A high-dispersion spectrograph on GTC will enable the study of chemical compositions of celestial objects (stars, stellar clusters, comets, nebulae, …), opening up to GTC many research fields such as stellar nucleosynthesis, stellar structure and evolution,  galactic chemical evolution or galaxy assembly (chemical tagging). By ensuring extreme wavelength stability, HORUS on GTC will also give the IAC the ability to characterize stars hosting planets, and to discover and follow-up planetary systems from radial velocity variations. 


The origin of globular cluster systems in other galaxies

Globular clusters provide a record of the early history of a galaxy. The Milky Way has a system of  about 150 globular clusters with a bimodal distribution of metallicity and age (see, e.g., Aparicio et al. 2009). A more massive galaxy such as M31 has a census of over 300 globular clusters, which separate into three distinct components in age and metallicity, including a group of intermediate age and metallicity with no counterpart in the Milky Way  (Beasley et al. 2005).

It is possible to determine precise chemical compositions from integrated light of globular clusters. This requires combining an initial mass function, stellar evolution models (which connect  the masses and ages of stars to their surface temperatures and gravities), and model atmospheres (which can be used to predict stellar spectra). The technique has already been proven for unresolved observations of clusters in the Milky Way, where it is possible to compare with abundances for individual stars (McWilliam & Bernstein 2008). Globulars are bright enough to be observed in other galaxies of the local group, fully resolving their modest velocity dispersion (see Fig. 1), and sampling the chemical evolution of these galaxies (Colucci et al. 2009).   

The fact that HORUS will share the focal plane with OSIRIS opens the possibility to carry out parallel observations in the outer parts of nearby galaxies while their central parts are being studied with OSIRIS – a high-efficiency tandem.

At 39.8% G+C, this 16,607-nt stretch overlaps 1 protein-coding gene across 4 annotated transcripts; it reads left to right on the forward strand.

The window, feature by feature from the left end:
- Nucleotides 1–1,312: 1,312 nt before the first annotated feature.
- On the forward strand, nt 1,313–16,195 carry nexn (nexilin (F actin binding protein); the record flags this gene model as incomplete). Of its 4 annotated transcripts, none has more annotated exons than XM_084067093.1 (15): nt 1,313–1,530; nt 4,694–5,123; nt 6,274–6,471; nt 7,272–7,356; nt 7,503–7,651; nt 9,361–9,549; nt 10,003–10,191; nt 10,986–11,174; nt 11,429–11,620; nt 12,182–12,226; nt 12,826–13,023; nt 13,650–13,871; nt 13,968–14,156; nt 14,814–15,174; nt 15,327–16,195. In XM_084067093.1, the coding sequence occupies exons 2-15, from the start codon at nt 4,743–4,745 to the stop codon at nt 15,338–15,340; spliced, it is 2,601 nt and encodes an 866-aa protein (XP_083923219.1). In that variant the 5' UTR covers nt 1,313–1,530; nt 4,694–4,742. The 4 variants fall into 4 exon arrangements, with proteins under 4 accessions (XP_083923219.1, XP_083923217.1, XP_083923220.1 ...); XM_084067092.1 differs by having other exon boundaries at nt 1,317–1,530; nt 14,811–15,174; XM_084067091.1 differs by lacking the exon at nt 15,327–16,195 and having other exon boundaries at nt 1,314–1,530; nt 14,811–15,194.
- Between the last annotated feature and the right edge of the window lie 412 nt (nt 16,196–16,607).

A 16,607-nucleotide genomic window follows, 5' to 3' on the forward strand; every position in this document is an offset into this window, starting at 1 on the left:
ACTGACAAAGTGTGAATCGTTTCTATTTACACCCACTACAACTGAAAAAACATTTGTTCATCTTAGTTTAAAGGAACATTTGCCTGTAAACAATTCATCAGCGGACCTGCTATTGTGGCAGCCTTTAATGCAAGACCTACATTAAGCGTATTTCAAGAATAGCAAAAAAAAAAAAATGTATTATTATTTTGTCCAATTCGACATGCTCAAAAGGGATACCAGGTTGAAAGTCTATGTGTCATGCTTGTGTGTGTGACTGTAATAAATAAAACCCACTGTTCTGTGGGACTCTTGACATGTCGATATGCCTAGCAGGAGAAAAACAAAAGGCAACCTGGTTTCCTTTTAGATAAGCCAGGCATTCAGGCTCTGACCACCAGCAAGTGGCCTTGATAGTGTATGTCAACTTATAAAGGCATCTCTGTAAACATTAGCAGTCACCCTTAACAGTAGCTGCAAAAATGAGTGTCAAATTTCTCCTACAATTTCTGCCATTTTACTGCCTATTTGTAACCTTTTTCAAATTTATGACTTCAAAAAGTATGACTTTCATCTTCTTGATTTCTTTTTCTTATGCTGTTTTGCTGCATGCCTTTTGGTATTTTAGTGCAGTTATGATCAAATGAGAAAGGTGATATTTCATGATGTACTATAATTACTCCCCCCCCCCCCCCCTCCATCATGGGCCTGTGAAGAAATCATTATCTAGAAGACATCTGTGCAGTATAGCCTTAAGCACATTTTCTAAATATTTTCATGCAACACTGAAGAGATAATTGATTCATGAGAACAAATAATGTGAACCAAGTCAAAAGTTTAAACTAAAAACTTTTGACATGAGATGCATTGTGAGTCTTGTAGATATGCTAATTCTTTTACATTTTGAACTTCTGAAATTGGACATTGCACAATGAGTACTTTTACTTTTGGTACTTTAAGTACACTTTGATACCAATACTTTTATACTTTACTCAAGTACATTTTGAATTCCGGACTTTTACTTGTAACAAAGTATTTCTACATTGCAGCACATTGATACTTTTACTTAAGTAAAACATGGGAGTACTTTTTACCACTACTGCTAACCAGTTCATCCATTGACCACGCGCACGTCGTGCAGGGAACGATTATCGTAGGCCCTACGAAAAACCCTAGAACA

Stellar nucleosynthesis in the early Galaxy

HORUS will also enable follow-up observations of sources with unusual chemical compositions (e.g. neutron-capture enhanced stars) that will be identified by on-going and planned massive spectroscopic surveys such as HERMES, APOGEE, RAVE, or Gaia. These surveys will collect large numbers of moderate-to-high resolution spectra, but all have limited spectral windows,  and therefore each program necessarily misses some elements, which can be easily obtained with the large spectral  coverage provided  by HORUS.

Only two stars with iron abundances below [Fe/H]=-5 are known, and both have been discovered recently,  after years of dedicated efforts starting with wide-angle low-resolution surveys. Both of these stars are extremely enhanced in carbon and present a challenge for Type-II supernova models (Beers & Christlieb 2005).  Among the halo stellar population, several families of “rare” stars have been identified with common abundance ratios. The nature of these families, most with only a few dozen members known, is still far from clear, but can shed light on the important puzzle of nucleosynthesis and the formation of the early Galaxy.       

Teams at the IAC are actively working on the problem of spectral classification and the identification of chemically interesting stars. HORUS on GTC will allow the IAC to competitively follow-up and decipher the messages coded in the chemical abundances of the most interesting stars born in the early Milky Way.


Spectroscopy of exoplanets

Some 15 years after the discovery of the first planet orbiting a main-sequence star beyond our Solar System, exoplanetary science has become an established, cutting-edge branch of astrophysics. As technology improves and more is learnt about exoplanets and their host stars, the community’s attention is progressively turning towards the characterization of the exoplanets’ atmospheres. A planet’s atmosphere contains valuable information on the formation and evolution of the planet.

When the exoplanet transits its host star,  in-transit transmission spectroscopy has beeen demonstrated to be a powerful technique for the characterization of exoplanetary atmospheres. The wavelength-dependent absorption during the transit is sensitive to the composition of the planet’s terminator,  and therefore indicative of the bulk composition of its atmosphere (including gases, hazes, clouds, etc).